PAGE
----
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Antibody Drug Conjugation (ADC)


Item Cat No.: BCADCL

Antibody: Monoclonal Antibody

Concentration: 1 mg/ml of purified IgG

Application: ADC Cytotoxicity

Reactivity: Human, Mouse, Rat

BiCell Scientific Inc has developed a robust bioconjugation protocol to add a variety of small molecules to monoclonal antibodies as well as biosimilar antibodies.

1 mg scale

Antibody–drug conjugate (ADC) is composed of a monoclonal antibody covalently attached to a cytotoxic drug via a chemical linker. It combines both the advantages of highly specific targeting ability of an antibody and highly potent killing effect of a small chemical to achieve accurate and efficient elimination of tumor cells.

There are two major categories of conjugation approaches. (1) Conjugation on ε-amino group via an active carboxylic acid ester; (2) Conjugation on reduced cysteine group via maleimide. An antibody protein can contain up to 90 lysine residues, of which 40 lysine residues are modifiable. Through the random coupling, varying numbers (0–8) of small-molecule toxins may be conjugated to an antibody, resulting in a wide drug-antibody ratio (DAR) distribution. Due to the limited number of cysteine sites, and therefore a DAR ratio of 1-4, conjugation on cysteine group can reduce the heterogeneity of ADC. However, opening the disulfide bond via reduction may alter the integrity of antibody protein.

BiCell Scientific’s ADC service includes two analytic chromatographs, using hydrophobic column and gel filtration column, which reveal the ADC effect on antibody aggregation and molecular size variation.

Customers will receive the following deliverables at the end of each project:

  • 1 mg of drug-conjugated and affinity-purified monoclonal antibody or biosimilar antibody
  • analytic chromatograph of gel filtration column
  • analytic chromatograph of hydrophobic column

For Research Use Only. Not for use in clinical diagnostics.

Additional information

Conjugation Site

Lysine, Cysteine

Chemical Payload

Auristatin, Maytansinoid, Tubulysin, Calicheamicin, Duocarmycin, Exatecan, Pyrrolobenzodiazepine, STING agonist, Custom Drug


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"I am really impressed with your approach. We tried multiple times previously to create monoclonal and polyclonal antibodies to claudin-2 and MLCK1. We have had limited success generating polyclonals and no success generating monoclonals. You have generated outstanding monoclonals to both. I look forward to continuing to work with you."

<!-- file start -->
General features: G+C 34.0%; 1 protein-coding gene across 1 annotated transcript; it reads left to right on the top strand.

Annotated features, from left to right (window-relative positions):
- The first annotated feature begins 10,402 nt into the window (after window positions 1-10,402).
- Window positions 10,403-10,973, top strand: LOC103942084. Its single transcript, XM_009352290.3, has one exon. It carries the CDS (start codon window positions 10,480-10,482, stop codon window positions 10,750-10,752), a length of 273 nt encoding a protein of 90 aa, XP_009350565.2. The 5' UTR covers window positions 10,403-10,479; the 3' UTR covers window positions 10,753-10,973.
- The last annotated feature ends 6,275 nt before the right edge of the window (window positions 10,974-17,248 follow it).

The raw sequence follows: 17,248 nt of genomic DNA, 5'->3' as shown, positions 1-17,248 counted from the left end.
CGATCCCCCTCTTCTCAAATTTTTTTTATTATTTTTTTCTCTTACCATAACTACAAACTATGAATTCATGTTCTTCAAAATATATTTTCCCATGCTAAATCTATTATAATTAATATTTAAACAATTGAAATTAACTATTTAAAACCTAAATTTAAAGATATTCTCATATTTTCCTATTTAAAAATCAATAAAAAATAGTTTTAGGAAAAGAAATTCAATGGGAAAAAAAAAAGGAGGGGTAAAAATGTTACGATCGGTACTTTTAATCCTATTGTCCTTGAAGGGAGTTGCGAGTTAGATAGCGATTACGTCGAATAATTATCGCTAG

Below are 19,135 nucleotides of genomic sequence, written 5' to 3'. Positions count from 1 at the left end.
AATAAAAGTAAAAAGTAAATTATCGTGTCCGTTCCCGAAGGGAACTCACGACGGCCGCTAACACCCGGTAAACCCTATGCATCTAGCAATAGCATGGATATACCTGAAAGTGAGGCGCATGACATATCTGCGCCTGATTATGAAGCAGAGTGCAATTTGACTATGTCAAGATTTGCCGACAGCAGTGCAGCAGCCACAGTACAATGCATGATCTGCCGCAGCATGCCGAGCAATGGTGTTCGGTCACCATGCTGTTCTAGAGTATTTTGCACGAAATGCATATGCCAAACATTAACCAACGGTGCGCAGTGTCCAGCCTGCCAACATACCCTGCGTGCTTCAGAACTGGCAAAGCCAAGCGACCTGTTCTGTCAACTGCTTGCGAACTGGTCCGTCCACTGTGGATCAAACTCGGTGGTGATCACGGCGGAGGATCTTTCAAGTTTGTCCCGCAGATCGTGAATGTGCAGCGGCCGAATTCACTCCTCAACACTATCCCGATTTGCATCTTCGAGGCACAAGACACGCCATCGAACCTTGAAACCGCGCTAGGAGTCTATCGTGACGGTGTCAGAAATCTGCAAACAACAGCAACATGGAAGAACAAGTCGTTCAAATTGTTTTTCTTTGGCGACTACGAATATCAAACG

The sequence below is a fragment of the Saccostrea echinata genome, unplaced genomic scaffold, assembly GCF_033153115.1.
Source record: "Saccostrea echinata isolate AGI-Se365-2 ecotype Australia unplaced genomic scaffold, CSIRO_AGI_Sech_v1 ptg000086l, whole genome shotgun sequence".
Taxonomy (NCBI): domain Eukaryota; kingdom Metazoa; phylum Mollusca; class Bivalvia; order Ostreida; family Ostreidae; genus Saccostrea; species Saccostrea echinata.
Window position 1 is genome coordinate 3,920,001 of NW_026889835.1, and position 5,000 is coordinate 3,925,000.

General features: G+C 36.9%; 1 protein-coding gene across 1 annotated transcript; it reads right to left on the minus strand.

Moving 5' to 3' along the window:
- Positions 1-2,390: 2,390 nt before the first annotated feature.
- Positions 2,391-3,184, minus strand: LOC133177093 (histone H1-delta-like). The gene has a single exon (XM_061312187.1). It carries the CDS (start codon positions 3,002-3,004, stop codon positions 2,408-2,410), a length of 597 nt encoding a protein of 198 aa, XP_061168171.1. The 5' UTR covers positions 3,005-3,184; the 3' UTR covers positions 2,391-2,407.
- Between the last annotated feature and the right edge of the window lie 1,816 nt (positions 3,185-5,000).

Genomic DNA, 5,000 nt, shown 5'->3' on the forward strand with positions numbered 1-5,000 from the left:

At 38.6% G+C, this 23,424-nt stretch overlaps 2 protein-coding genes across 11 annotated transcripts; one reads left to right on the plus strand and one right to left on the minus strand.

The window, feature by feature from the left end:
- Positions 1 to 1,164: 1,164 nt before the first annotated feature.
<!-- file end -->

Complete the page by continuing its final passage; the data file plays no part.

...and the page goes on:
Jerrold R. Turner, M.D., Ph.D.

Brigham and Women’s Hospital | Harvard Medical School

"The polyclonal antibody you generated for KIAA0408 is stunning! KIAA0408 is a novel cilium molecule that has never been studied. So, clearly there will be a lot of demand for it as we have discovered a very interesting finding and the story will be published in a high impact journal. I am strongly inclined to generate monoclonal antibody for this protein too and we should think about patenting it."

Univ.-Prof. Jay Gopalakrishnan PhD

Heinrich-Heine-Universität | Universitätsklinikum Düsseldorf

"Your ARL13B antibody works beautifully!!! We’re so happy to have a cilia-specific antibody made in rat! I can send you high resolution images to be posted on your website."

Julie Craft Van De Weghe, PhD

School of Medicine | University of Washington

"The assay is a homophilic interaction mediated cell adhesion on purified protein (in this case, immobilized purified Pcdhga9 to Pcdhga9 expressed on cell surface). Compared to control, cell adhesion is reduced in the presence of Pcdhga9 monoclonal antibody supernatants!"

Divyesh Joshi, PhD

School of Medicine | Yale University

"The rabbit hybridoma supernatants of anti-APOBEC3 project are tested positive by ELISA, and we are very happy about it! We previously tried a company, Abclone. Their Project "A" has immune response that is <10,000 titer in antiserum, which would explain why there is no positive mAb after fusion. Their project "B" didn't have any immune response in rabbit."

Harshita B Gupta, PhD.

School of Medicine | UT Health San Antonio

"We have tested anti mouse T cell antiserum samples from both rabbits you sent to us.

They worked very well! Thank you!"

Victoria Gorbacheva, PhD.

School of Medicine | Cleveland Clinic

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